The irony is, what has been the single most destructive enemy the United States has faced since the Second World War in terms of the death toll and economic damage?
The Covid-19 Pandemic.
Not China, not terrorists, not the Soviet Union. A supercold that many other countries were able to beat while the US floundered about, unable and unwilling to defend its people.
Yet in the midst of this epic failure, cutting defense spending isn’t remotely on the table. Instead, the news is being filled with ominous warning about China’s growing power, Russia’s misbehavior, and the nuclear programs of North Korea and Iran.
The reason? It’s a convenient distraction that happens to make a whole lot of people rich.
The problem sounds too big to tackle, I know — especially when extreme military spending is now bipartisan. The highest annual expenditures before the Trump era came during in Obama’s years, after all.
But if nothing is done — and soon, powerful structural factors threaten to drag the United States into a conflict with China that this decrepit system cannot win.
Americans are used to seeing their military operate wherever it wants because up until the past decade, it could. But while the U.S. twenty years of chasing terrorists across the Middle East, China was busy looking on in alarm and preparing for the worst.
Now, they’re ready for it. They’ve crossed a threshold, and there’s no going back absent an internal collapse that seems more likely to occur in the United States than China, for the moment.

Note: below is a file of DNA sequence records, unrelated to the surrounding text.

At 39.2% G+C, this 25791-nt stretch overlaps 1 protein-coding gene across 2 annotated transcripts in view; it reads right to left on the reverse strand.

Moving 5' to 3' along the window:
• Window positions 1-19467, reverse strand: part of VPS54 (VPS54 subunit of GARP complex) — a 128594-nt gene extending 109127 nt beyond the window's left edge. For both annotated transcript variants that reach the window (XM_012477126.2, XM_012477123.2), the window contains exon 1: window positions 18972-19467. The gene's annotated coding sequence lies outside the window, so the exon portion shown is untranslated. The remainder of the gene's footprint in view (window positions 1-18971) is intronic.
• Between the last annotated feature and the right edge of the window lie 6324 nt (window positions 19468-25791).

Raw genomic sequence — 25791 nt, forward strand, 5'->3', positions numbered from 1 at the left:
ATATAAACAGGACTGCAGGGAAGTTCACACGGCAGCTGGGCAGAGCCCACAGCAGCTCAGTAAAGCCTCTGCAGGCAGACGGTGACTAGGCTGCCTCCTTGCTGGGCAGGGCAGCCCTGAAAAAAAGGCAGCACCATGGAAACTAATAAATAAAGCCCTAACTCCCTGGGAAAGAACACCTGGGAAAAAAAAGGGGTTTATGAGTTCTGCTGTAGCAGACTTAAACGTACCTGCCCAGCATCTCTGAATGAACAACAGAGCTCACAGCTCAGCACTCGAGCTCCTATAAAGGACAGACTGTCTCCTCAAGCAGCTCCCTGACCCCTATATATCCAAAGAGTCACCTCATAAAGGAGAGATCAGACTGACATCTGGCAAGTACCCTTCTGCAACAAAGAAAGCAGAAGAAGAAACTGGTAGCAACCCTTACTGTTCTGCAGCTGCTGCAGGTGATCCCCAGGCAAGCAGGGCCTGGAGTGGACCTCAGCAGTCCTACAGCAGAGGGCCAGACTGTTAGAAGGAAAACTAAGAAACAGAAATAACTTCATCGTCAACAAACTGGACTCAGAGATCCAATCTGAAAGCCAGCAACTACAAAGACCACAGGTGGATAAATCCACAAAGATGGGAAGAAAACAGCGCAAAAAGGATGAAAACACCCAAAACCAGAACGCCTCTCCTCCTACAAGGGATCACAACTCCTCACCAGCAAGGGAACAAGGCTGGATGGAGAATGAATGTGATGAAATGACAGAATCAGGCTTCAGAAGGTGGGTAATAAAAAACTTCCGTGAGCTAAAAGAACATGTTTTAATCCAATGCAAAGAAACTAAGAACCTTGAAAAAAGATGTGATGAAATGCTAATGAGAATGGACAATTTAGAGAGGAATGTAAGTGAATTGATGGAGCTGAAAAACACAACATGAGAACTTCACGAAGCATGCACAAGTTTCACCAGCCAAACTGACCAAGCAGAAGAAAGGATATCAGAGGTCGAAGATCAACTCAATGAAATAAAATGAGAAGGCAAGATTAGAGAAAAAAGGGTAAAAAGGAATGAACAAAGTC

To understand exactly why geopolitics look the way they do today, you have to look back to the early 1990s. As the Soviet Union collapsed and splintered, the United States found itself in a curious position.
Neither side ever truly wanted the Cold War to get hot — both the USA and USSR, former allies, did what the biggest powers left standing after a major conflict always do: divvy up spheres of influence. Both became the security guarantors for a bloc of countries, this giving them a degree of influence and power over their clients.
Naturally both competed aggressively in the borderlands and the instabilities produced by Europe’s collapse took time to work out. The nuclear arms race added a dangerous new layer to the dynamic, very nearly causing a catastrophe despite neither side wanting one.
The Soviet Union and United States were separated by vast oceans and the Arctic. So as long as conflicts could be kept contained, neither needed to truly fear for its long-term existence. This created a constant source of pressure tending against large-scale violence.
But in the 1990s leaders in the United States — especially the Clinton administration — were facing the collapse of what had been a very convenient system. Both sides’ leaders could point to the threat of the other to justify high military expenditures, which slowly ate away at the competitiveness of each side’s economy as defense-related interests forced spending on their sector to stay high.
In the United States cutbacks began to reap a “peace dividend” but this naturally produced large numbers of displaced workers and weakened companies, many of which began merging. This generated pressure — boosted by the success of the carefully stage-managed First Gulf War — to find a new justification for defense spending.
President Clinton, a shrewd political operator keen to avoid being labeled as “weak” by his conservative opposition, took advantage of a period of tension between China and the breakaway province of Taiwan — backed by the US — to send aircraft carriers through the Taiwan Strait. These vessels send an unmistakable message, one the United States is fond of repeating, and sending them so close to China’s shores was a calculated and pointed intimidation.